placeholder
and
and

Your email was sent successfully. Check your inbox.

An error occurred while sending the email. Please try again.

Proceed reservation?

Proceed order?

Export
Filter
Document type
Language
Year
  • 1
    Language: English
    In: Molecular cancer, 2017-07-19, Vol.16 (1), p.126-126
    Description: Long non-coding RNAs (lncRNAs) play a variety of cellular roles, including regulation of transcription and translation, leading to alterations in gene expression. Some lncRNAs modulate the expression of chromosomally adjacent genes. Here, we assess the roles of the lncRNA CASC15 in regulation of a chromosomally nearby gene, SOX4, and its function in RUNX1/AML translocated leukemia. CASC15 is a conserved lncRNA that was upregulated in pediatric B-acute lymphoblastic leukemia (B-ALL) with t (12; 21) as well as pediatric acute myeloid leukemia (AML) with t (8; 21), both of which are associated with relatively better prognosis. Enforced expression of CASC15 led to a myeloid bias in development, and overall, decreased engraftment and colony formation. At the cellular level, CASC15 regulated cellular survival, proliferation, and the expression of its chromosomally adjacent gene, SOX4. Differentially regulated genes following CASC15 knockdown were enriched for predicted transcriptional targets of the Yin and Yang-1 (YY1) transcription factor. Interestingly, we found that CASC15 enhances YY1-mediated regulation of the SOX4 promoter. Our findings represent the first characterization of this CASC15 in RUNX1-translocated leukemia, and point towards a mechanistic basis for its action.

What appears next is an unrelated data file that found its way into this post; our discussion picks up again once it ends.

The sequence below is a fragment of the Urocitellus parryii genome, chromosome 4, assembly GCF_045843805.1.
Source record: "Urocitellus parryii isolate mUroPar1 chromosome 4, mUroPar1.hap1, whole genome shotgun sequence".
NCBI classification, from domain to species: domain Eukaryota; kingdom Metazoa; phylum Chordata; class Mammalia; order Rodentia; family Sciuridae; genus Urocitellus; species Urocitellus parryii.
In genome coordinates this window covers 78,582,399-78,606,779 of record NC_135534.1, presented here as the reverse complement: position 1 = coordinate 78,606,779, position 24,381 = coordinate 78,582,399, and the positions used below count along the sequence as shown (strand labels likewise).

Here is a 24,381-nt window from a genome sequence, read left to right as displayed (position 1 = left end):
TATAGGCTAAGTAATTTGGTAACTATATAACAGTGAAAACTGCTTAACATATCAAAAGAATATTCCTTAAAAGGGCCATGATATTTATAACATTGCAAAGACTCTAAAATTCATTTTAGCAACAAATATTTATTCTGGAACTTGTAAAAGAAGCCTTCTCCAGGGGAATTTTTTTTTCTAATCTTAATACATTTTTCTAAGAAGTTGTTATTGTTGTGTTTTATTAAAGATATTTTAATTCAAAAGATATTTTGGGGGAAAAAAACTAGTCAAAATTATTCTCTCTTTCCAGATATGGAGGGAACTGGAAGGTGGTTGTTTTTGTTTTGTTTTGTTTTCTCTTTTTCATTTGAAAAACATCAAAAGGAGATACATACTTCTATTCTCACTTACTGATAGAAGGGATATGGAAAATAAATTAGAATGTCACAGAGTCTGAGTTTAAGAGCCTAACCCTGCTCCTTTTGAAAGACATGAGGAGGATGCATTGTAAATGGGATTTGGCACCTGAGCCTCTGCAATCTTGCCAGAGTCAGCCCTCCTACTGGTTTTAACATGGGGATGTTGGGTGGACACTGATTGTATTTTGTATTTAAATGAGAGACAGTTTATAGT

Subject(s): Cell Proliferation - genetics ; SOXC Transcription Factors - genetics ; Prognosis ; Humans ; Gene Expression Profiling - methods ; RNA, Long Noncoding - genetics ; YY1 Transcription Factor - genetics ; Promoter Regions, Genetic - genetics ; Precursor Cell Lymphoblastic Leukemia-Lymphoma - genetics ; Animals ; Cell Line, Tumor ; Mice ; Child ; Core Binding Factor Alpha 2 Subunit - genetics ; Gene Expression Regulation, Neoplastic - genetics ; Leukemia, Myeloid, Acute - genetics ; Translocation, Genetic - genetics ; RNA ; Genes ; Genetic transcription ; B-all ; Research ; ETV6-RUNX1 ; Non-coding RNA ; CASC15 ; SOX4
    ISSN: 1476-4598
    E-ISSN: 1476-4598
    Source: BioMedCentral Open Access
    Source: Academic Search Ultimate
    Source: PubMed Central
    Source: DOAJ Directory of Open Access Journals - Not for CDI Discovery
    Library Location Call Number Volume/Issue/Year Availability
    BibTip Others were also interested in ...
  • 2
    Language: English
    In: The Journal of clinical investigation, 2016-04-01, Vol.126 (4), p.1495-1511